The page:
Ongoing violence in South Sudan is projected to result in “Africa’s largest refugee crisis since the mid-1990s,” the United Nations announced on Feb. 1.
“The human cost of the South Sudan conflict has reached epic proportions,” said Filippo Grandi, the UN High Commissioner for Refugees. “If the war doesn’t stop, refugee numbers will rise from 2.5 [million] to 3 million in 2018. The conflict is purging South Sudan of the people who should be the greatest resource of a young nation. They should be building the country, not fleeing it.”
Edward Dima, pastor of First Baptist Church in Kajo-Keji, South Sudan, and president of the Baptist Convention of South Sudan, told EthicsDaily.com via email, that “Uganda alone hosts over 1.8 million refugees from South Sudan.”
He is currently living in Kampala, the capital city of Uganda, and regularly visits and ministers tothose living in refugee camps.
The total number of refugees from South Sudan living in surrounding nations “might shoot up to over 3 million in my personal judgment,” Dima said, citing “a huge number of refugees fleeing South Sudan to Uganda” in late 2017 and a continued influx so far in 2018.
The U.S. State Department announced on Feb. 2 an arms embargo, “calling on South Sudan’s neighbors to implement similar arms restrictions and urging the U.N. Security Council to support a global embargo on the country,” according to an Associated Press report.
“It is one thing to say it, but another thing to implement it,” Dima said of the U.S. announcement.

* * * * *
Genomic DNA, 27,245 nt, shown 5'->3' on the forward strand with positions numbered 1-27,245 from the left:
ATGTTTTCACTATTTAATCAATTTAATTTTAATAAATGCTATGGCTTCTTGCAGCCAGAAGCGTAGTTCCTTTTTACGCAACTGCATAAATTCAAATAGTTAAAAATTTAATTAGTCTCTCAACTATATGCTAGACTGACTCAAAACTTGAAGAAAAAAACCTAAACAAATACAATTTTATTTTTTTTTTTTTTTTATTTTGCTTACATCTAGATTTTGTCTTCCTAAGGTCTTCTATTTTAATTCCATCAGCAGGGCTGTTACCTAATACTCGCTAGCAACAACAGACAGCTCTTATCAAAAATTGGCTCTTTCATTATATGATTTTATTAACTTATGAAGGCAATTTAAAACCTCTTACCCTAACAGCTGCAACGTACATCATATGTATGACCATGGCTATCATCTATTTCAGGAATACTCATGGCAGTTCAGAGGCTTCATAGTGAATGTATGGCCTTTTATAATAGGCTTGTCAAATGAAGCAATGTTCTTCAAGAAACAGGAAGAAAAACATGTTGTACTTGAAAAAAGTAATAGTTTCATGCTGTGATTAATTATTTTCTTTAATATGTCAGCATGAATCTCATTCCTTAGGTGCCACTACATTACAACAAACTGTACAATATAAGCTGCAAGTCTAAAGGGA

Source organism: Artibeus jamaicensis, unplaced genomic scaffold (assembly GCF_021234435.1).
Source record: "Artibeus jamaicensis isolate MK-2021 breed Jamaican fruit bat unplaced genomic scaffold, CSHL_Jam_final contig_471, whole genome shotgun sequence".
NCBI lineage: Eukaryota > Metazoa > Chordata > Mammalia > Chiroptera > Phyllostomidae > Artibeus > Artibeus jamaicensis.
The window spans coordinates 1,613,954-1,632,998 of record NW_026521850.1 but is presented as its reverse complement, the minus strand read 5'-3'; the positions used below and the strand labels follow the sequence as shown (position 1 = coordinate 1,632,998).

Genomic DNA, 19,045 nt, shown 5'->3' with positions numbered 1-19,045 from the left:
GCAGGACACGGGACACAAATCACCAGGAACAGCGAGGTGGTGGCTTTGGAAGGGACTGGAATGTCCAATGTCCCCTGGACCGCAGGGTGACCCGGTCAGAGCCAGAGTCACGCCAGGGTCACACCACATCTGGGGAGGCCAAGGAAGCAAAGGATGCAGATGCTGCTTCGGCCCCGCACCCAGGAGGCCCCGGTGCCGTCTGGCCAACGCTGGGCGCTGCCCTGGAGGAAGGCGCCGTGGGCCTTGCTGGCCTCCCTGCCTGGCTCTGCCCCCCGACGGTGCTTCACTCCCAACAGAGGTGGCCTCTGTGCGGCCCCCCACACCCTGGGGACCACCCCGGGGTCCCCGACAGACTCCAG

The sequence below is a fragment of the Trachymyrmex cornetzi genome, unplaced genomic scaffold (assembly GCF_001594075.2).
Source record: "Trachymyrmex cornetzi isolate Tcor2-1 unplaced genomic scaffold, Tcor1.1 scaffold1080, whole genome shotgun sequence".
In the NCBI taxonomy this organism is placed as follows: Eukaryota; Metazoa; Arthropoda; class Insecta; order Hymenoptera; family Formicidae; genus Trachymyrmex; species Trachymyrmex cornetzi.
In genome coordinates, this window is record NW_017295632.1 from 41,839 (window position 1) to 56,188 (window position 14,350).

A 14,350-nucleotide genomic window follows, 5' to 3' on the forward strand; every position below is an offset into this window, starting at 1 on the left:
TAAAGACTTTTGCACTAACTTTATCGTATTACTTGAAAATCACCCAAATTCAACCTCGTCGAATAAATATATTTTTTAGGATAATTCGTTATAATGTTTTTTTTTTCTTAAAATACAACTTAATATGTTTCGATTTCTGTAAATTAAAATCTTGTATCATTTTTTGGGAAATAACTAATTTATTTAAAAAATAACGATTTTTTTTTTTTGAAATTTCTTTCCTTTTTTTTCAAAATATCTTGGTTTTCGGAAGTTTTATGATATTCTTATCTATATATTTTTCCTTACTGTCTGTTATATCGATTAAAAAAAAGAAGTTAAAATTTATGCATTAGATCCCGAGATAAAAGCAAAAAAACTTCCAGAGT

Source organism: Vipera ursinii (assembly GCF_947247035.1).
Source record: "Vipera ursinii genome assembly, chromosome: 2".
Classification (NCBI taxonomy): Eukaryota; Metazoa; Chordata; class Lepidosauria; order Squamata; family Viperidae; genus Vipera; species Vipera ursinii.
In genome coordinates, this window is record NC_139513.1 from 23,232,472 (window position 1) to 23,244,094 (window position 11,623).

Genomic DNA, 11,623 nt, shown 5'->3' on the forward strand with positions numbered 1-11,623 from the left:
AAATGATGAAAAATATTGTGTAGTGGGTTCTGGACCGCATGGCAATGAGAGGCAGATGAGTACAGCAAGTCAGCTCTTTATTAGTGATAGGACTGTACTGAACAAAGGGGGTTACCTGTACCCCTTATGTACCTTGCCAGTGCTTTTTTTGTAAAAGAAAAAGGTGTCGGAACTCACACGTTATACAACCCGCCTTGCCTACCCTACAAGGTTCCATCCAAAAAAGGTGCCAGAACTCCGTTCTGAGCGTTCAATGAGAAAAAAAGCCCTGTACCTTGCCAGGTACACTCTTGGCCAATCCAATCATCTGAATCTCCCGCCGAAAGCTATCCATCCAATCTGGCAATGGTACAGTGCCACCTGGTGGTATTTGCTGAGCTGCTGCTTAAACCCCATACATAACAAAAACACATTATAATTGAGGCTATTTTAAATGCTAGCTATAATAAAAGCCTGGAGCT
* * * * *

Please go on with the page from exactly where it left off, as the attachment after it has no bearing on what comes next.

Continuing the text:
He called it “a waste of time” and said “it is not going to be effective in any way” unless the U.S. also provides support to monitor South Sudan’s borders for weapons flowing into the country.
South Sudan responded to the embargo by recalling its ambassador to the U.S. on Feb. 3.
It is the world’s youngest nation, gaining independence in 2011, and has experienced intermittent conflict for the past six years.
The current violence is the result of a power struggle between the Sudan People’s Liberation Army (SPLA), also known as SPLA-IG (in government), loyal to the nation’s president, Salva Kiir, and the SPLA In Opposition (SPLA-IO), loyal to the former vice president, Riek Machar.
In addition to conflict causing children to become internally displaced persons (IDPs) and refugees, the warring factions have forced children to serve as soldiers and there has been an increase in child abductions and trafficking as desperation grows.
“Child abduction is always in areas of cattle raids particularly between a tribe called Murle in Pibor. When this people go to raid cattle of the Nuer and Dinka, they end up stealing children as well,” Dima explained. “I pray for peace to be restored in the country to stamp out some of those practices.”
Several ceasefires have been negotiated, including a December 2017 agreement, but all have been short-lived with numerous violations of the terms by both sides.
Dima was skeptical of the latest ceasefire agreement, explaining that “since day one … nobody kept it, and the government has really been on offensive and the rebels on defensive.”
Peace talks began again on Monday in Addis Ababa, Ethiopia, and are scheduled to continue through mid-February.
“You, collectively, by your personal and political interests are responsible for the nightmare your own people are going through. You have had numerous opportunities to change directions. You have repeatedly failed to do so,” Workneh Gebeyehu, Ethiopia’s foreign minister, told South Sudan’s leaders gathered to discuss a permanent end to hostilities. “This really is the very last chance for you to accept your responsibilities and take the necessary actions to ensure South Sudanese peace and prosperity.”
Dima said that no one is sure “if anything good will yield out of” this latest ceasefire or the ongoing peace talks, lamenting, “There is no willingness of our leadership in Juba to bring peace.”